Biodiversity can be subdivided into three levels as follows:
1. Genetic Diversity
At finer levels of organisation, biodiversity includes the genetic variation within species, both among geographically separated populations and among individuals within the single population.
Differences between individual organisms have two causes: variation in the genetic material which all organisms possess and which is passed on from generation to generation; and variation caused by environmental influence on each individual organism. New genetic variation, which arises by gene and chromosome mutation in individuals and in sexually reproducing organisms, is spread in the population by a recombination of genetic material during cell division preceding sexual reproduction.
A great deal of work needs to be done on the conservation of genetic diversity within wild species in India. Protecting the Gir Habitat, for instance, has saved the Asiatic Lion. India also has a long tradition of domestic animal breeding for specific qualities. These include cattle, goats and sheep as well as horses and pigeons for sport.
The replacement of numerous locally adapted varieties with a few high yielding strains in the large contiguous areas presents the danger of the spread of serious diseases capable of wiping out the entire crop, as happened prior to the Bengal rice famine in 1942.
A productive and stable agriculture requires genetic diversity on the farm. Genetically diverse crop varieties enable farmers to fit their cropping systems to heterogeneous conditions, to enhance the food security of their households and to exploit a range of crop products.
The challenges are at least two-fold; to meet farmers’ needs for wide genetic diversity whether through enhanced access to local varieties or newly introduced genetic resources; and to find strategies for linking longer-term conservation goals with immediate product needs.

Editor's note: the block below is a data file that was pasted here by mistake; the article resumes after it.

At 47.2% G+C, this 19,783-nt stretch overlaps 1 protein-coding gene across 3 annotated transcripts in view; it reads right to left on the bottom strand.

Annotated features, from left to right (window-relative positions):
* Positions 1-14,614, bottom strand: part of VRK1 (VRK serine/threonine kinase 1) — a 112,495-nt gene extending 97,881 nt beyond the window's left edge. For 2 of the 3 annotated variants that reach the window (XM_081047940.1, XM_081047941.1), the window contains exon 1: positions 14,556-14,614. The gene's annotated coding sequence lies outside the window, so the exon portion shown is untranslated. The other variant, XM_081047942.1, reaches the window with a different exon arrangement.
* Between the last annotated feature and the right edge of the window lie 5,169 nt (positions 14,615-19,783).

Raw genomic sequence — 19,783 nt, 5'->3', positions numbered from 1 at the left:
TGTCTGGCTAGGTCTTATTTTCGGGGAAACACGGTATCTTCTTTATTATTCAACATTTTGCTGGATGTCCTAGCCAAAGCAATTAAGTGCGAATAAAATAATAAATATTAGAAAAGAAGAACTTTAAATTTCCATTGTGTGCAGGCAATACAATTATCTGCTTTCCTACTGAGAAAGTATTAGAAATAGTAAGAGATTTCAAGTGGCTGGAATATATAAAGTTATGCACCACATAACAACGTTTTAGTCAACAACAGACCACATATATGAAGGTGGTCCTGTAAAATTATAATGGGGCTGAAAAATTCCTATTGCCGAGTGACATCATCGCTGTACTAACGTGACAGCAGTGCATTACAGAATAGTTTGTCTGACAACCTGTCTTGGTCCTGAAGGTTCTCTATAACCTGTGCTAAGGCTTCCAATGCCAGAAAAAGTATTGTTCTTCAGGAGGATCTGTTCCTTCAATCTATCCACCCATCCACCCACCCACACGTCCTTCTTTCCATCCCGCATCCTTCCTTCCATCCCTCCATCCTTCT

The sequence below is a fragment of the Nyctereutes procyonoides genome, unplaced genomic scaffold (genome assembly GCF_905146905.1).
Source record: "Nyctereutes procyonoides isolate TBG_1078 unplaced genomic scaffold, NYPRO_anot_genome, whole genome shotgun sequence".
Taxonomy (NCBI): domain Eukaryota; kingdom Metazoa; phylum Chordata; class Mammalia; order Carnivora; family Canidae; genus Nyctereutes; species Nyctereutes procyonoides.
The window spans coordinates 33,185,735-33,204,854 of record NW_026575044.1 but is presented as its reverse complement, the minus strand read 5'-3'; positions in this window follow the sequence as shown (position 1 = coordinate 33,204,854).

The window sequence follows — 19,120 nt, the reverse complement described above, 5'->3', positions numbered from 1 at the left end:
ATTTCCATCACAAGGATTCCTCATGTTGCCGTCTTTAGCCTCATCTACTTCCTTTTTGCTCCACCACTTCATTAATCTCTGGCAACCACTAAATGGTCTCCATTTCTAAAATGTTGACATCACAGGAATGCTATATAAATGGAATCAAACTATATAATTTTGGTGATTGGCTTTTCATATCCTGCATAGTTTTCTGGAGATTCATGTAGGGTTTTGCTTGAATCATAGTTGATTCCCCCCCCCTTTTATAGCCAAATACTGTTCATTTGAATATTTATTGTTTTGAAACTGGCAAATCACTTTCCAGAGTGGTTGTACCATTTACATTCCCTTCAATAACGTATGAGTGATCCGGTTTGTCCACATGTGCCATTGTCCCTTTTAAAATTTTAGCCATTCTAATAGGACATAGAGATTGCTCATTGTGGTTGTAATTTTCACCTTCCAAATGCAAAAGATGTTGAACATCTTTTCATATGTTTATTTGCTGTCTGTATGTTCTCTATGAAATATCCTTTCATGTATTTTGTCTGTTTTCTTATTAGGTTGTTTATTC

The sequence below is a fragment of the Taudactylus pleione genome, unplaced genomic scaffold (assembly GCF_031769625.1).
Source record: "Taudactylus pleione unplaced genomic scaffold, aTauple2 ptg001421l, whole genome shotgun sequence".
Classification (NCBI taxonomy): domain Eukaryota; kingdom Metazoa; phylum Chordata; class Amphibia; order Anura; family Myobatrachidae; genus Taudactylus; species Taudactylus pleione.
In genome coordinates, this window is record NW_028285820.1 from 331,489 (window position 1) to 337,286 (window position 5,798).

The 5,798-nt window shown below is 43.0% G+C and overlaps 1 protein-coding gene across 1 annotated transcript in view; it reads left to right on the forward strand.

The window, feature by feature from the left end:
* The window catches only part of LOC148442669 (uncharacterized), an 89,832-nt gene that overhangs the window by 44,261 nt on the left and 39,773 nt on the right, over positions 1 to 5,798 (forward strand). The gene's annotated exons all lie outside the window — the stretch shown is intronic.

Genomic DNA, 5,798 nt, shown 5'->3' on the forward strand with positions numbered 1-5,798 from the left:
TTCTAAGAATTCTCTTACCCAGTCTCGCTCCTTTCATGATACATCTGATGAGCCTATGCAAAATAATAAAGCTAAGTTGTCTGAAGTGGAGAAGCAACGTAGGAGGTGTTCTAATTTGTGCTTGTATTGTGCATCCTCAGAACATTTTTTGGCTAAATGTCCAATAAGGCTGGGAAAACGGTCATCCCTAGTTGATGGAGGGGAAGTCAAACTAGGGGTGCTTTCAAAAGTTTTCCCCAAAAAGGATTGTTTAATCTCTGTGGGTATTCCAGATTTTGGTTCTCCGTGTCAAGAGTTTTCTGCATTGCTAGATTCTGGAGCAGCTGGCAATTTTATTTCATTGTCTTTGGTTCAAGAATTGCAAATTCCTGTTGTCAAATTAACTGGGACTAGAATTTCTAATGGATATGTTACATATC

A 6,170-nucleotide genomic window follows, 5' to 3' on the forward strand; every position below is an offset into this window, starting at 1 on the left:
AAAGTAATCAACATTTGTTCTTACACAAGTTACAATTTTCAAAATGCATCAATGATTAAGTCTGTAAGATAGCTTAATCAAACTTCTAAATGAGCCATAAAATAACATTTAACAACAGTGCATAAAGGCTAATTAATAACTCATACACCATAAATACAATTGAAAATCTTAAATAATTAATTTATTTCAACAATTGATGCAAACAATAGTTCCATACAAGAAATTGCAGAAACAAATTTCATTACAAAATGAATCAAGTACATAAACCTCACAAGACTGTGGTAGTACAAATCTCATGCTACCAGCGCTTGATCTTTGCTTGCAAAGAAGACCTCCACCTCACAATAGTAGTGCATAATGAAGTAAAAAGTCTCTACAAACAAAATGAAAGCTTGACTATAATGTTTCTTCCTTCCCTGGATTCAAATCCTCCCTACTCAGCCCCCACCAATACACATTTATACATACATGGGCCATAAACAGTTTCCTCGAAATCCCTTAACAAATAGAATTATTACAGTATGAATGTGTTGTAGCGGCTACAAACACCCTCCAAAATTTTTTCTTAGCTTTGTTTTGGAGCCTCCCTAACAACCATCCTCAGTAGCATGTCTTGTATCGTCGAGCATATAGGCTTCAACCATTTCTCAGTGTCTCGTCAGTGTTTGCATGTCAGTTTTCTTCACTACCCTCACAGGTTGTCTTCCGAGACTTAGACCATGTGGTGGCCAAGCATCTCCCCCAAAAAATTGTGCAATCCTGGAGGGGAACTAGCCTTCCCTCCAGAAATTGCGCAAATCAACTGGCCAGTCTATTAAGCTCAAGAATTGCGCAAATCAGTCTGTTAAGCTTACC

2. Species Diversity
Biodiversity at its most basic level includes the full range of species on earth from micro- orgnisms such as viruses, bacteria through the multicellular kingdom of plants, animals and fungi. Thus, it refers to the variety of species within a region. It measured on the basis of number of species in the region. Species’ richness varies geographically. Out of an estimation 30 million species on earth, only one-sixth has been identified and authenticated in the past 200 years. Only 250,000 species of the total stock are plants.
Keystone species have an important role in maintaining the diversity of a whole community of other species. Keystone species would include pollinators, top predators and the decomposer organisms and so-forth. The wild species are of considerable potential benefit to man in medicine, agriculture and industry as a natural source of drugs, food, fuel, fibre, industrial base compounds and additives.
3. Ecosystem Diversity
On the wider scale, biodiversity includes variations in the biological communities in which species live, the ecosystem in which communities exist, and the interactions among these levels.
In the living world, interdependence and interaction between organisms and their environment are a very common practice to assert one’s existence on this planet. On the other hand, nature always tries to remain in homeostatic state and various life forms help to maintain this equilibrium.
For both these cases, biodiversity serves as the source of livestock. To human beings, it opens avenues for understanding the laws and ways of nature and for making the optimum sustainable use of life support systems gifted to man by nature.
The regulation of biogeochemical cycles, maintenance of predator-prey relationships by various types of food chains and food webs and finally the balance of nature are maintained through biodiversity. Again it indirectly influences the climatic factors, soil nature, chemistry of air etc. that are the abiotic elements of an ecosystem.
Ecosystem diversity could be best understood if one studies the communities in various ecological niches within the given ecosystem.